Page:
WASHINGTON – US President Barack Obama made an unscheduled appearance Thursday
with visiting Vice Premier Shaul Mofaz and discussed the possibility of renewing
Obama spent more than half an hour with Mofaz, who
shared with the president his conviction that talks between Israel and the
Palestinians would resume soon, though he did not specify a date.
who had been meeting with US National Security Adviser Tom Donilon when the
president dropped by, also reviewed the nuclear talks with Iran, the possibility
of improving ties with Turkey and upheaval in the region.
Mofaz told a
briefing of Israeli journalists after the meeting that he has Prime Minister
Binyamin Netanyahu’s support in looking to restart talks without preconditions,
such as the settlement freeze that Palestinians have insisted be in place for
any negotiations to take place.
“There is the will to renew the talks
without preconditions,” he said at the briefing.
“I say with very
cautious optimism that it will happen in the near future. Whether it will be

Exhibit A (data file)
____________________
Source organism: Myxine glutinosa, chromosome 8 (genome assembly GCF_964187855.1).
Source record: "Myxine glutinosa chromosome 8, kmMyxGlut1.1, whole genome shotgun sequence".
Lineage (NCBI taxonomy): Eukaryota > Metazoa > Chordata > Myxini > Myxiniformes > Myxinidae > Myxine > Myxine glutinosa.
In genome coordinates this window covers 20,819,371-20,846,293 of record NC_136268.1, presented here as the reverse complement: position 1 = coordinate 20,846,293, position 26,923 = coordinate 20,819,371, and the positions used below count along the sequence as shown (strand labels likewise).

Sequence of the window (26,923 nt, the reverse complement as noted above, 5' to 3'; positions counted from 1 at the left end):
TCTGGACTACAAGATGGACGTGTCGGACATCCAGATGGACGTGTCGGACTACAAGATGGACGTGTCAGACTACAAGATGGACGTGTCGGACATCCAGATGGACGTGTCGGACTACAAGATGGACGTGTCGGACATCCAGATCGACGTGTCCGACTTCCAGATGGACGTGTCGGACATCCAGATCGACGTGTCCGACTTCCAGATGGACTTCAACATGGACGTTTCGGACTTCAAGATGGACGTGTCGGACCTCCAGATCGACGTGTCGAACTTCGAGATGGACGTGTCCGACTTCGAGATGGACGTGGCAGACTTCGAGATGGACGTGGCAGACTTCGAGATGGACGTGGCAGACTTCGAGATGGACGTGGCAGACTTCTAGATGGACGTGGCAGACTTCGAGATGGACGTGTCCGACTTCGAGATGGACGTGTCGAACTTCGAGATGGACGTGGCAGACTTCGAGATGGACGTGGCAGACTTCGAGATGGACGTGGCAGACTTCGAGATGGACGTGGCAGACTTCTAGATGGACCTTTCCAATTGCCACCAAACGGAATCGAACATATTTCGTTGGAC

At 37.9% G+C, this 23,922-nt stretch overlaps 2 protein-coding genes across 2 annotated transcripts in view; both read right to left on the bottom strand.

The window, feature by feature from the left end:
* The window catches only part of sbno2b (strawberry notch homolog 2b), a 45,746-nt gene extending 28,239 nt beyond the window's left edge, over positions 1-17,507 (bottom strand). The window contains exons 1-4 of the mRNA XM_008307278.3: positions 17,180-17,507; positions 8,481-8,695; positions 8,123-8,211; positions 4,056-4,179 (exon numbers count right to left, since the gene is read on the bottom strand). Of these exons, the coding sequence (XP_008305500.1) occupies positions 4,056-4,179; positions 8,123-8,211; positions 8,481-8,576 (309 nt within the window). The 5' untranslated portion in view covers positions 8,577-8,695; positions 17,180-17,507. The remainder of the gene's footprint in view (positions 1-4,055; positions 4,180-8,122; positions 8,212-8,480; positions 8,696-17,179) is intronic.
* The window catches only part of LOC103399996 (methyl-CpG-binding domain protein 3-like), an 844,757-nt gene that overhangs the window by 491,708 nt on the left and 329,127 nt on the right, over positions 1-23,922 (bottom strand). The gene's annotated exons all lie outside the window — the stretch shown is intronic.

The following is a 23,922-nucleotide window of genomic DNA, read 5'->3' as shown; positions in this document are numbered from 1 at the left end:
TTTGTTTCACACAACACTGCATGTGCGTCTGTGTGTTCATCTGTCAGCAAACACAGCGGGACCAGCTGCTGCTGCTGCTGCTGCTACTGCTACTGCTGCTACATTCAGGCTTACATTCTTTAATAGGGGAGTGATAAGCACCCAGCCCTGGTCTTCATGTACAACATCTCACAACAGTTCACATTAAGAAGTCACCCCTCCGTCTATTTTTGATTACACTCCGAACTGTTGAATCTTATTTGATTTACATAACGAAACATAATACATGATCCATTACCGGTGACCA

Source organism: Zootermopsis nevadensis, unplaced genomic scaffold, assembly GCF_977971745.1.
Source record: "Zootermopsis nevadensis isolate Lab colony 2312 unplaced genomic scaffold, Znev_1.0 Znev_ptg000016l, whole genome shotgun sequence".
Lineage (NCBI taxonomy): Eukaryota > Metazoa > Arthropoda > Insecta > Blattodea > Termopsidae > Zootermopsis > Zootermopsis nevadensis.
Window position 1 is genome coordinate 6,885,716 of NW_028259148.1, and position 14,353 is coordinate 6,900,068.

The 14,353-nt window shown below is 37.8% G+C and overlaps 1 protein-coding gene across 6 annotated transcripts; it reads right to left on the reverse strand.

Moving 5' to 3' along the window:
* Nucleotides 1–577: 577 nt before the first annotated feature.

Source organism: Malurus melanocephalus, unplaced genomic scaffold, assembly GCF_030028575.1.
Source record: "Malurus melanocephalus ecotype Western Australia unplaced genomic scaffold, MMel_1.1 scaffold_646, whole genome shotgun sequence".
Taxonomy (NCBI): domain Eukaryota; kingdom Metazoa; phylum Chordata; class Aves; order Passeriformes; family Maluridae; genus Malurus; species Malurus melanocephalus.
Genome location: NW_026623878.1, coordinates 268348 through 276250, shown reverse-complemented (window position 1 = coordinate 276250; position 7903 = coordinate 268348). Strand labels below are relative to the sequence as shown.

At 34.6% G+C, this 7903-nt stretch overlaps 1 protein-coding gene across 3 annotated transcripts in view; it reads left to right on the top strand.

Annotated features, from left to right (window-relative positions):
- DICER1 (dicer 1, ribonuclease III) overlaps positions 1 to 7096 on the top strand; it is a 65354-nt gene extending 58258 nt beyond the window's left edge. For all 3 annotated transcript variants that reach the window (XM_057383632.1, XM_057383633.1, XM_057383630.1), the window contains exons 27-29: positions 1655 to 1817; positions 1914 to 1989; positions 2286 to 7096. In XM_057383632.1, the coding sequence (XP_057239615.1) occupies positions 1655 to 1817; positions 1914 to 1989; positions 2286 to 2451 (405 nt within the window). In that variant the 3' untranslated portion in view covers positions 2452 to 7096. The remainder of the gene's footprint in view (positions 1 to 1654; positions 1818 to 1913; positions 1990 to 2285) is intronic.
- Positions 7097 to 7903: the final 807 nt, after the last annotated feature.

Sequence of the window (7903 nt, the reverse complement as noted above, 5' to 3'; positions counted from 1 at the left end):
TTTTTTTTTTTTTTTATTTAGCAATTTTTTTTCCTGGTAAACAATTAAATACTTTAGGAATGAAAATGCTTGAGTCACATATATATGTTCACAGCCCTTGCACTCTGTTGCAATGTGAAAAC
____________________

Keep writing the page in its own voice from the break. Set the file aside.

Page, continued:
three weeks or three months, I don’t know.”
Mofaz also indicated that –
in his talks at the White House and with other leading US officials over the
course of his three-day visit – it is clear the Obama administration sees an
opportunity for negotiations with the widening of the governing coalition to
include Mofaz’s centrist Kadima party.
Mofaz said he also heard from the
Americans a clear intention to prevent Iran from acquiring the bomb.
heard a definitive commitment to keeping Iran from becoming nuclear,” he said.
“I heard very determined words to prevent Iran from getting nuclear
The vice premier also said that while Iran had succeeded in
using the recent rounds of negotiations lead by the P5+1 – US, Germany, Britain,
France, Russia and China – to gain several more months to work on its nuclear
program, Iran had not succeeded in breaking the international
Mofaz expressed very little optimism that Tehran would meet
the conditions laid out by the P5+1 regarding its nuclear efforts, but stressed
that military action should only be used as a last resort and that it should be
led by the West.
He said he believed that if Iran made the decision to
build a nuclear weapon, that would galvanize the Western countries to
But he added that if the Western countries don’t rise to that
challenge, “Israel will have to weigh its options.”
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